- Distal posterior approach
For some extraarticular and simple articular fractures of the midshaft and distal humerus, the posterior approach may be extended distally, leaving the triceps insertion intact. This provides adequate exposure for reduction and fixation.
This exposure is very similar to the transolecranon approach, but without the osteotomy. The triceps is elevated off the posterior humerus, but its insertion is not disturbed.
This retains the tendinomuscular integrity of the triceps and allows more rapid postoperative rehabilitation.
The complete incision is illustrated. Depending on the fracture and its location a smaller section might be used.
Incise the skin, beginning at the tip of the olecranon.
The incision runs proximally in a straight line from the olecranon along the posterior midline of the arm. It crosses the radial nerve in the mid-humeral region and the axillary nerve proximally.
Incise the deep fascia in line with the skin incision.
As a first step, the ulnar nerve is identified, mobilized and protected with a vessel loop.
Proximally, the ulnar nerve is followed along its course on the medial intermuscular septum.
Take care that the protecting vessel loop does not violate the ulnar nerve by uncontrolled traction. Don’t use heavy clamps to secure the loop.
Next, the triceps muscle is mobilized and retracted laterally. This may be achieved by bluntly dissecting the medial head of the triceps from the posterior aspect of the humerus.
Depending on the fracture location the exposure may need to be extended distally. Therefore, the ulnar nerve needs to be freed off the ulnar sulcus.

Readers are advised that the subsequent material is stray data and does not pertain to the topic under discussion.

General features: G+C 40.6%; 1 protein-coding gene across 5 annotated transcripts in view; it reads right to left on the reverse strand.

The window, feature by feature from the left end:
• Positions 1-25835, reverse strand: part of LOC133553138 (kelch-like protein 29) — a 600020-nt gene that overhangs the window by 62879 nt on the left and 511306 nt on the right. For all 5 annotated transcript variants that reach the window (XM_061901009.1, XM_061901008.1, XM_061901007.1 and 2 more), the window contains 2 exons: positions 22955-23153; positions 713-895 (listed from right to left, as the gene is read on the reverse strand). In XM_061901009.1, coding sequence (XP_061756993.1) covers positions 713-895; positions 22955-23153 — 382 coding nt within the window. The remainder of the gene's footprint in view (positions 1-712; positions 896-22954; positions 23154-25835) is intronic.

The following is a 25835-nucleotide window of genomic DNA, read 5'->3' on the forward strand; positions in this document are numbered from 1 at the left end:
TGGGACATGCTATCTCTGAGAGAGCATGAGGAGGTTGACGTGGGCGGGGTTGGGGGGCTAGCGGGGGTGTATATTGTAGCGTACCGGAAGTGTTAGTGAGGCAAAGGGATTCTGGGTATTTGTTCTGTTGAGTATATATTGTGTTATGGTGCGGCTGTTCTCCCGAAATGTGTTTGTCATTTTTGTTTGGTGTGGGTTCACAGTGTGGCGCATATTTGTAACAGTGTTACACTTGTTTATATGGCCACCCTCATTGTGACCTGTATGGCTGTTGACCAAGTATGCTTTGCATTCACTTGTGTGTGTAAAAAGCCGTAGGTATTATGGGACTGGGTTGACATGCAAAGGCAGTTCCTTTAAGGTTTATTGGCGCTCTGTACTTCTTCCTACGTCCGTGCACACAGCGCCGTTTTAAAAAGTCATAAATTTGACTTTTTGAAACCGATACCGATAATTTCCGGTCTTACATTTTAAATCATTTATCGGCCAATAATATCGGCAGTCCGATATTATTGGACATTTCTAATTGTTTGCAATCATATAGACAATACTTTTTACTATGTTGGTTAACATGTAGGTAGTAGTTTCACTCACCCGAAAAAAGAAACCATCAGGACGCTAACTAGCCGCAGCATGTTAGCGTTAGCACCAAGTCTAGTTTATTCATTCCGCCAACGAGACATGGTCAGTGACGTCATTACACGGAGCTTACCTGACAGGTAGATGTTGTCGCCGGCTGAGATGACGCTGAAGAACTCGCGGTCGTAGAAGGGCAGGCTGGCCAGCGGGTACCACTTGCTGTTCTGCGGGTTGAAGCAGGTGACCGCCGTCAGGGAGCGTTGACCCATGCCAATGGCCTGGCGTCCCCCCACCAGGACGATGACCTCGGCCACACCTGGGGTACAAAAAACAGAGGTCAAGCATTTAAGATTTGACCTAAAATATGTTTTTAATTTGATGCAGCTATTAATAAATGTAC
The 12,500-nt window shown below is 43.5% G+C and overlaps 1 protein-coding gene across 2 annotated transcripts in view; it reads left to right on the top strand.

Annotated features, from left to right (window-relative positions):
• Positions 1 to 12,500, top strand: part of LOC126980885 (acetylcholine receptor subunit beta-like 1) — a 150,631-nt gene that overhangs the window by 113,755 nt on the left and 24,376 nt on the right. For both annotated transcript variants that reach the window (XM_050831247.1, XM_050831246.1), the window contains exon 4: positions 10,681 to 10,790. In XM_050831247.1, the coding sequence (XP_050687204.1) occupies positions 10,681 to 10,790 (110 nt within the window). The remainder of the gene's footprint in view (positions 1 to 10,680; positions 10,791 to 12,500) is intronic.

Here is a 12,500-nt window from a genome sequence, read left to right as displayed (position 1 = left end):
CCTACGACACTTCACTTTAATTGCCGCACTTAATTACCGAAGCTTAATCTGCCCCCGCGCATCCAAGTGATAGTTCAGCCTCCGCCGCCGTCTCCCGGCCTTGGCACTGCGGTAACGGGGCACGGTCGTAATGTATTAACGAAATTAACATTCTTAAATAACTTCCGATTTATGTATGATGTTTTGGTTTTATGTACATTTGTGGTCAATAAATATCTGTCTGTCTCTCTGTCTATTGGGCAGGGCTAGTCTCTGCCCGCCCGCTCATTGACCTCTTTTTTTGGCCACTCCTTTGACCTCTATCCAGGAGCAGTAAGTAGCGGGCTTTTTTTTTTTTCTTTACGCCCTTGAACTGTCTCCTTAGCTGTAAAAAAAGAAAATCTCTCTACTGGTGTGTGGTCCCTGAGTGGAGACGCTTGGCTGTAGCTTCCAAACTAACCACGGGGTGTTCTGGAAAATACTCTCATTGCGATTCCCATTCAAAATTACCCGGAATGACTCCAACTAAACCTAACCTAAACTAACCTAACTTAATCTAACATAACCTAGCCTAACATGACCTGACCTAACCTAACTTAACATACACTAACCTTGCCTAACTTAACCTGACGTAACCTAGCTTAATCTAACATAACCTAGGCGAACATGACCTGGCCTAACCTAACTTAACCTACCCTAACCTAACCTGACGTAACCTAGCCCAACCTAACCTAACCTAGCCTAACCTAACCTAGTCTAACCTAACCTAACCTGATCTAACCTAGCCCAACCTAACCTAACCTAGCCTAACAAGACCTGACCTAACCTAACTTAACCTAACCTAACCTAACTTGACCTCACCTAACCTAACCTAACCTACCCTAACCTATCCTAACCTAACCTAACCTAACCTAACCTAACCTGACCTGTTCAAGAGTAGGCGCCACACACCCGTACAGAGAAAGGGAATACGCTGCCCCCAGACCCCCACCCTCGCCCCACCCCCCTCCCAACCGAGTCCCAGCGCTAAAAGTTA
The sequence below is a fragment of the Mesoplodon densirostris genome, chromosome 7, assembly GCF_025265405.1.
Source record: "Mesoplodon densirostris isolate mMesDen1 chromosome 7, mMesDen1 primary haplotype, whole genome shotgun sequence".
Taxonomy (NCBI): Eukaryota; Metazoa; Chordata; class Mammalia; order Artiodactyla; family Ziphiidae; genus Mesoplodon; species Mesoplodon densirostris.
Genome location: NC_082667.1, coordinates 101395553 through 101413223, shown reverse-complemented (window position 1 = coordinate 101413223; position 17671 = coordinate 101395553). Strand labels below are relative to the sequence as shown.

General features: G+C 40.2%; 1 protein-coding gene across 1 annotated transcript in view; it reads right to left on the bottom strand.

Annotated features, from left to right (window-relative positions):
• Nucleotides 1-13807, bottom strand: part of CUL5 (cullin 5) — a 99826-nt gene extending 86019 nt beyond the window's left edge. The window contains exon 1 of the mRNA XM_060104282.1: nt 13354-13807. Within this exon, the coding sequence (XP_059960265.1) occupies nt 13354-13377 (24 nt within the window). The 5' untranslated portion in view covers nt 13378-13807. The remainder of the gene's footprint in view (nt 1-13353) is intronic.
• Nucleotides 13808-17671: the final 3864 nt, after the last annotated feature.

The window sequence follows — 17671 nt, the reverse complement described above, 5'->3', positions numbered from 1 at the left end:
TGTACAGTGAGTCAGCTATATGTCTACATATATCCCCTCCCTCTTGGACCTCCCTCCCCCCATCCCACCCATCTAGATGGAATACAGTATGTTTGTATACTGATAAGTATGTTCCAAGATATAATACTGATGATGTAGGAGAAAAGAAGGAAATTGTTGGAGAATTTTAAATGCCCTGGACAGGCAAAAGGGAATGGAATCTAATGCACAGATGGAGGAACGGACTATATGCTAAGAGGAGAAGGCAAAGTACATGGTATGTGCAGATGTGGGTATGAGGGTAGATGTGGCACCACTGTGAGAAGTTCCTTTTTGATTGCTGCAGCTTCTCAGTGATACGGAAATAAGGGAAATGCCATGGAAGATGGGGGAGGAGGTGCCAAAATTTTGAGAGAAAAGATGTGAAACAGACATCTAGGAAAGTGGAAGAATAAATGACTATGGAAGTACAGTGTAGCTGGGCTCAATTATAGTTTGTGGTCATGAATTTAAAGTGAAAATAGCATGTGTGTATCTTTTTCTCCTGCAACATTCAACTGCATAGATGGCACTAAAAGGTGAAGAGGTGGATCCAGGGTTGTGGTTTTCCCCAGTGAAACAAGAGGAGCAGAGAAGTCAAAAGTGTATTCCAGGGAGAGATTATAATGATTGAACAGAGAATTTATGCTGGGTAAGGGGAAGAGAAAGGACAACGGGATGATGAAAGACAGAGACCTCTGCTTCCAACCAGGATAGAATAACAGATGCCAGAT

In the case shown here, going up into the diaphysis, the ulnar nerve was identified and held with a vessel loop (1).
The entire triceps muscle is isolated with a gauze wrap (2).
The triceps fascia is split, and the lateral head of the triceps is mobilized from the lateral intermuscular septum and humerus towards the ulnar side.
Remaining muscle fibers still attached to the posterior aspect of the humerus can also be dissected from the lateral side. This ends up in a liberated muscle complex containing the long head, lateral head and the medial head of the triceps. This permits the whole triceps muscle to be moved towards either the lateral or medial side, in order to get access to the humerus (“triceps flip”). Alternatively, a gauze can be placed between the posterior aspect of the humerus and the triceps. By wrapping the gauze upwards, the entire triceps can be isolated bluntly.
The radial nerve can be detected at its penetration through the intermuscular septum and followed upwards in the radial groove.